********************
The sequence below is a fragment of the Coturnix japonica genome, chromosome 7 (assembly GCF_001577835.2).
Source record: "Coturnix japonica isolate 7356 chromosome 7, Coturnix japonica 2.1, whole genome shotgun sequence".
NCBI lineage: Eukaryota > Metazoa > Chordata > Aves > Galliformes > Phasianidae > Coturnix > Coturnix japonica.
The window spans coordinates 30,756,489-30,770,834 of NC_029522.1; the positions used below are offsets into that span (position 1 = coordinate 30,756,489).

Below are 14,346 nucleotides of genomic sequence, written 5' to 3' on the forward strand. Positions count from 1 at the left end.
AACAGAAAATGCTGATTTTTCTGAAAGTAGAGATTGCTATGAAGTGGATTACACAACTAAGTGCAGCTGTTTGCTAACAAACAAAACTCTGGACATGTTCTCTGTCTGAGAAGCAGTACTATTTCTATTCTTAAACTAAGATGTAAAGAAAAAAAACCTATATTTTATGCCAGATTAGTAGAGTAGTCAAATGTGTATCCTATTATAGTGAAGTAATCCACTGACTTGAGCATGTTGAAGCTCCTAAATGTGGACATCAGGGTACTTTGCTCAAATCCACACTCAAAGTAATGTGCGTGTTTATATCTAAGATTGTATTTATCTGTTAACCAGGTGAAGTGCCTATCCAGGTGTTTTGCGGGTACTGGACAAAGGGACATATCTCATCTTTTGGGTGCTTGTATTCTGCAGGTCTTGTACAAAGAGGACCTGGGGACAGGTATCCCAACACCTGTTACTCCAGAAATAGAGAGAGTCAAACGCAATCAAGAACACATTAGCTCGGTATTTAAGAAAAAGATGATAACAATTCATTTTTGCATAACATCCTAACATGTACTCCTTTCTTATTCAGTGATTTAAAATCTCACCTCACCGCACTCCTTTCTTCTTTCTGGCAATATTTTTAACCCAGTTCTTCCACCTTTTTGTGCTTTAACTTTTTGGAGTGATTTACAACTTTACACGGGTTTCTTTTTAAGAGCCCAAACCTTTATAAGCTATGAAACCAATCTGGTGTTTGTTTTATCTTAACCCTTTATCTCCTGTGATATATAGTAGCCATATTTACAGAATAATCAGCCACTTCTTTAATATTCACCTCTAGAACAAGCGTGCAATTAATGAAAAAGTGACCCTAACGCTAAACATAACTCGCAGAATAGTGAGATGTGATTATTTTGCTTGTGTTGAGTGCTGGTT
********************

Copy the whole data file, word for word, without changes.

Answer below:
The sequence below is a fragment of the Coturnix japonica genome, chromosome 7 (assembly GCF_001577835.2).
Source record: "Coturnix japonica isolate 7356 chromosome 7, Coturnix japonica 2.1, whole genome shotgun sequence".
NCBI lineage: Eukaryota > Metazoa > Chordata > Aves > Galliformes > Phasianidae > Coturnix > Coturnix japonica.
The window spans coordinates 30,756,489-30,770,834 of NC_029522.1; the positions used below are offsets into that span (position 1 = coordinate 30,756,489).

Below are 14,346 nucleotides of genomic sequence, written 5' to 3' on the forward strand. Positions count from 1 at the left end.
AACAGAAAATGCTGATTTTTCTGAAAGTAGAGATTGCTATGAAGTGGATTACACAACTAAGTGCAGCTGTTTGCTAACAAACAAAACTCTGGACATGTTCTCTGTCTGAGAAGCAGTACTATTTCTATTCTTAAACTAAGATGTAAAGAAAAAAAACCTATATTTTATGCCAGATTAGTAGAGTAGTCAAATGTGTATCCTATTATAGTGAAGTAATCCACTGACTTGAGCATGTTGAAGCTCCTAAATGTGGACATCAGGGTACTTTGCTCAAATCCACACTCAAAGTAATGTGCGTGTTTATATCTAAGATTGTATTTATCTGTTAACCAGGTGAAGTGCCTATCCAGGTGTTTTGCGGGTACTGGACAAAGGGACATATCTCATCTTTTGGGTGCTTGTATTCTGCAGGTCTTGTACAAAGAGGACCTGGGGACAGGTATCCCAACACCTGTTACTCCAGAAATAGAGAGAGTCAAACGCAATCAAGAACACATTAGCTCGGTATTTAAGAAAAAGATGATAACAATTCATTTTTGCATAACATCCTAACATGTACTCCTTTCTTATTCAGTGATTTAAAATCTCACCTCACCGCACTCCTTTCTTCTTTCTGGCAATATTTTTAACCCAGTTCTTCCACCTTTTTGTGCTTTAACTTTTTGGAGTGATTTACAACTTTACACGGGTTTCTTTTTAAGAGCCCAAACCTTTATAAGCTATGAAACCAATCTGGTGTTTGTTTTATCTTAACCCTTTATCTCCTGTGATATATAGTAGCCATATTTACAGAATAATCAGCCACTTCTTTAATATTCACCTCTAGAACAAGCGTGCAATTAATGAAAAAGTGACCCTAACGCTAAACATAACTCGCAGAATAGTGAGATGTGATTATTTTGCTTGTGTTGAGTGCTGGTT